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The UK’s Green Paper on Post-Brexit Public Procurement Reform: journal article

Transformation or Overcomplication?

Albert Sanchez-Graells

European Procurement & Public Private Partnership Law Review, Volume 16 (2021), Issue 1, Page 4 - 18

In December 2020, seeking to start cashing in on its desired ‘Brexit dividends’, the UK Government published the Green Paper ‘Transforming Public Procurement’. The Green Paper sets out a blueprint for the reform of UK public procurement law that aims to depart from the regulatory baseline of EU law and deliver a much-touted ‘bonfire of procurement red tape’. The Green Paper seeks ‘to speed up and simplify [UK] procurement processes, place value for money at their heart, and unleash opportunities for small businesses, charities and social enterprises to innovate in public service delivery’. The Green Paper aims to do so by creating ‘a progressive, modern regime which can adapt to the fastmoving environment in which business operates’ underpinned by ‘a culture of continuous improvement to support more resilient, diverse and innovative supply chains.’ I argue that the Green Paper has very limited transformative potential and that its proposals merely represent an ‘EU law +’ approach to the regulation of public procurement that would only result in an overcomplicated regulatory infrastructure, additional administrative burdens for both public buyers and economic operators, and tensions and contradictions in the oversight model. I conclude that a substantial rethink is needed if the Green Paper’s goals are to be achieved. Keywords: public procurement; reform; deregulation; green paper; transforming public procurement; Brexit


Joining Up the Strands: journal article

Making the Purposes of Public Procurement Regulations Deliverable

Stuart Addy

European Procurement & Public Private Partnership Law Review, Volume 16 (2021), Issue 1, Page 19 - 29

There have been many major studies and reports into Public Sector Procurement (PSP) in the United Kingdom (UK). Most are commissioned by and led by appointees from central government and often follow media criticism, making recommendations that are used to amend strategy which is then mandated in legislation. There appears to be a belief that PSP must be managed from the ‘top’ and that it can only be improved or affected by mandate and legislation. The legislation is written to favour the buyer or to respond to specific criticisms from suppliers, rather than being written from the outset with both in mind. There has been little effort reported seeking to create a framework that embraces both, just as there is little evidence that the experiences of the procurement officers are taken into account when amendments to legislation, regulation and procedure are made. This article suggests some implications and possible remedies. Keywords: procurement; commissioning; risk-aversion; innovation




Self-Cleaning in EU Public Procurement Law and Its Transposition into Polish Law journal article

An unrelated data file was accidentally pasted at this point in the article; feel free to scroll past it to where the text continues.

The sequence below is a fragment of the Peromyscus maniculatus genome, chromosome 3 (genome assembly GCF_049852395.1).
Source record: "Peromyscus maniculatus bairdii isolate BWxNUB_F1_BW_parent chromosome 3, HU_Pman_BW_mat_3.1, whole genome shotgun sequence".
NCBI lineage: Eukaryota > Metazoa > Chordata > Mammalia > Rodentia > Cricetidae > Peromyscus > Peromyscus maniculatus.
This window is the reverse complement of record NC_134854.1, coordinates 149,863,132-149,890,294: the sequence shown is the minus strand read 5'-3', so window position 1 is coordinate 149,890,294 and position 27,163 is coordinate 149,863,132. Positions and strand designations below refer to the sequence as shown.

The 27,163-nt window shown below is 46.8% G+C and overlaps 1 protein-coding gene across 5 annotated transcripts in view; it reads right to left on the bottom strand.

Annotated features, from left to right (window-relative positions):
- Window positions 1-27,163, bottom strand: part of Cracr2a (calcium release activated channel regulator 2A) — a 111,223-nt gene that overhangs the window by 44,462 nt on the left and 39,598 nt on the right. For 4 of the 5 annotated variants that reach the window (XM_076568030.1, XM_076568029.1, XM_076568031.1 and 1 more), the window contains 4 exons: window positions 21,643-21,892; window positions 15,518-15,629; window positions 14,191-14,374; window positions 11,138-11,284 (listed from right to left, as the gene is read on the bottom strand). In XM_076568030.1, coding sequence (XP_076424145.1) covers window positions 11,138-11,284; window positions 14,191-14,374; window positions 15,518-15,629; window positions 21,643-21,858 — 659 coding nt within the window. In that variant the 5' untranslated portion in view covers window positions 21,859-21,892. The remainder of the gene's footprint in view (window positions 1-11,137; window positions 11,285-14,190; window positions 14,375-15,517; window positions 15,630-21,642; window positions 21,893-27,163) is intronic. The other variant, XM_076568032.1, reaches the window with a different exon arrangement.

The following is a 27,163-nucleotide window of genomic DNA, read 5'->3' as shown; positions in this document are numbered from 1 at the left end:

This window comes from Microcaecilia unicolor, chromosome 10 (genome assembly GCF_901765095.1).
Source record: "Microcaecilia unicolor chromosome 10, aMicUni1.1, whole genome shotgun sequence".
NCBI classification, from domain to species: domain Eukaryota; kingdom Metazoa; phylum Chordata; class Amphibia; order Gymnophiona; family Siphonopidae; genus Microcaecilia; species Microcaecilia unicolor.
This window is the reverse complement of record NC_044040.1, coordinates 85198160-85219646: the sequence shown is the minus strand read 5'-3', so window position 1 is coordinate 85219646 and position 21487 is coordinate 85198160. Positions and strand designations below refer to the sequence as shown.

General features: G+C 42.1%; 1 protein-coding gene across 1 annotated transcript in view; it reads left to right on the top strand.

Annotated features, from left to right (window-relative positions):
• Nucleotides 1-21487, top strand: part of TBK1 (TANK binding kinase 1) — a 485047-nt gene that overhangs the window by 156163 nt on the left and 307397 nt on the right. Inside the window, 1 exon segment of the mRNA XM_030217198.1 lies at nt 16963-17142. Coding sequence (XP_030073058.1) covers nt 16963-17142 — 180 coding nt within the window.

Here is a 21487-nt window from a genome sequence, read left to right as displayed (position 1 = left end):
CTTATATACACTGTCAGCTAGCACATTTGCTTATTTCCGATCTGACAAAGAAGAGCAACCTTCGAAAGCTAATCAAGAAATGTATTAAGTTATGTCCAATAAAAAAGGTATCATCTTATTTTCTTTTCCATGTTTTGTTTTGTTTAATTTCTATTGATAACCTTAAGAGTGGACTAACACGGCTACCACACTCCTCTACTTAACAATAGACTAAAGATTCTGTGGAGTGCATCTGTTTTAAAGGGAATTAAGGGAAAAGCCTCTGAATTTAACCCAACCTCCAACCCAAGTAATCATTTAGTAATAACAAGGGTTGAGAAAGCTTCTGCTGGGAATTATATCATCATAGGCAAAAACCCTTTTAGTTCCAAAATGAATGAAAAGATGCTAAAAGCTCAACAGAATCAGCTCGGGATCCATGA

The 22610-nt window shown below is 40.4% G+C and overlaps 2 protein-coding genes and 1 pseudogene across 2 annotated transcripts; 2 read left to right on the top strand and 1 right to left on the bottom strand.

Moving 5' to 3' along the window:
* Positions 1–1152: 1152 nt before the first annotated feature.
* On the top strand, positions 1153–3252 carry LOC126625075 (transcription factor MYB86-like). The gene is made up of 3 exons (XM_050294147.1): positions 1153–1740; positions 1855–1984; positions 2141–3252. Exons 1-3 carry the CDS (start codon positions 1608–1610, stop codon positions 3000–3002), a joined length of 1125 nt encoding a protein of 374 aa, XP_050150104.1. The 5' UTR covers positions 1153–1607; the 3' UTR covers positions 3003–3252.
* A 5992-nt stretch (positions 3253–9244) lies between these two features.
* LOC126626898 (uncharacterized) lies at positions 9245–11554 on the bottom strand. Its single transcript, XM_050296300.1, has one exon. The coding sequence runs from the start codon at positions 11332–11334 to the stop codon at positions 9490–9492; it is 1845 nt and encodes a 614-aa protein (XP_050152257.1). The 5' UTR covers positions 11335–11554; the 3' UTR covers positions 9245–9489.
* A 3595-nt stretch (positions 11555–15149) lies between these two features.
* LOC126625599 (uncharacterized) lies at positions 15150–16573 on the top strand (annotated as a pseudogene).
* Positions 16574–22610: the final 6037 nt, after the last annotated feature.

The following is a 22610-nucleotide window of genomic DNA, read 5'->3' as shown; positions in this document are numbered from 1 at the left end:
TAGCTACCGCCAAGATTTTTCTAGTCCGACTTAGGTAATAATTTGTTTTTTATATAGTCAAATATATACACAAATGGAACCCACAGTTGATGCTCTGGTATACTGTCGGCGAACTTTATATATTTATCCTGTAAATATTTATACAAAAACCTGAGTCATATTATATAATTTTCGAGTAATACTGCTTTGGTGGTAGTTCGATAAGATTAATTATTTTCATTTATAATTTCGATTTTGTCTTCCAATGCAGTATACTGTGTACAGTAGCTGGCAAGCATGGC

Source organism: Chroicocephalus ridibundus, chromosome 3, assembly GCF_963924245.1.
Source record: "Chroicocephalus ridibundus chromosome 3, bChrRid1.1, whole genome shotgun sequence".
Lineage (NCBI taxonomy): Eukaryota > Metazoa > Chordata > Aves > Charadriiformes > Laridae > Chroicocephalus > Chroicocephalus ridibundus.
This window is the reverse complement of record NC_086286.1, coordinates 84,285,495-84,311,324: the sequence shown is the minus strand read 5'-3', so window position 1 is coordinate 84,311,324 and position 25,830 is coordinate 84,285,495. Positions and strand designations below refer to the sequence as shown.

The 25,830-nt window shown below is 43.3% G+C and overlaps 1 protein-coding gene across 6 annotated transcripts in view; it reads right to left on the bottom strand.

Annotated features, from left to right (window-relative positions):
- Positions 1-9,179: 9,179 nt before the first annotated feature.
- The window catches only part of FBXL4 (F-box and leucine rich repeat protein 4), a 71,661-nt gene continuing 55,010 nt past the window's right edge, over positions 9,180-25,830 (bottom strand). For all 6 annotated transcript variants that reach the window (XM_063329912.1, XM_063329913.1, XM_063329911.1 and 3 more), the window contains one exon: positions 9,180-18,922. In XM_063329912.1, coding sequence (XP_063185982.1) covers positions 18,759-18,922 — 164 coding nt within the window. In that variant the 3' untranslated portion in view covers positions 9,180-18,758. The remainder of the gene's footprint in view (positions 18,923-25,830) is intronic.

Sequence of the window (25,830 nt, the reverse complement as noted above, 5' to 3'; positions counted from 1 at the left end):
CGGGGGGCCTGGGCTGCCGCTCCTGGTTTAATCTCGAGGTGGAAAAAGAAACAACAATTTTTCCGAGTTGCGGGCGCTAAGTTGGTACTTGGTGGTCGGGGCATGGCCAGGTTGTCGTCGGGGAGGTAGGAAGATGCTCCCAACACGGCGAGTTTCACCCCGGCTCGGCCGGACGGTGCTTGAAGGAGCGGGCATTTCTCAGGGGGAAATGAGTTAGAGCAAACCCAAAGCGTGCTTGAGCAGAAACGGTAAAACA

Aldona Kowalczyk, Aleksandra Sołtysińska

European Procurement & Public Private Partnership Law Review, Volume 16 (2021), Issue 3, Page 181 - 192

The concept of self-cleaning was introduced into Polish and EU public procurement law relatively recently though, earlier, many EU Member States and international institutions saw the need to allow errant contractors to show contrition and goodwill by adopting voluntary remedial measures. Numerous doubts attach to specific remedial measures, timeframes and documents needed for a contractor’s recovery of good standing, and to contractors participating in several tenders simultaneously. This article seeks to both propose the imposition of some sort of order on the self-cleaning regime and respond to issues arising in everyday practice and jurisprudence. Keywords: public procurement, self-cleaning, exclusion grounds


Will FinTech Cause a Reconsideration of the Administrative and International Law Governing Public Procurement? journal article

Bryane Michael

European Procurement & Public Private Partnership Law Review, Volume 16 (2021), Issue 3, Page 229 - 239

Regulators should not just leave FinTech rulemaking up to financial regulators. Contracting authorities should not just develop or use their own selected FinTech applications willy-nilly. They should contribute to overall changes in a procurement law -which extend far beyond simple supervisory or regulatory technologies (RegTech/SupTech). Governments should get serious about the Agreement on Government Procurement and similar treaties - by creating a new authority to help develop the law needed to put FinTech-enabled procurement platforms in place. China’s own world-leading FinTech and cross-border public procurements do not always contribute to a global level playing field. Any FinTech applications facilitating public procurement should thus encourage compliance with the procurement law legal principles the international community has developed over decades. Keywords: public procurement, financial technology, FinTech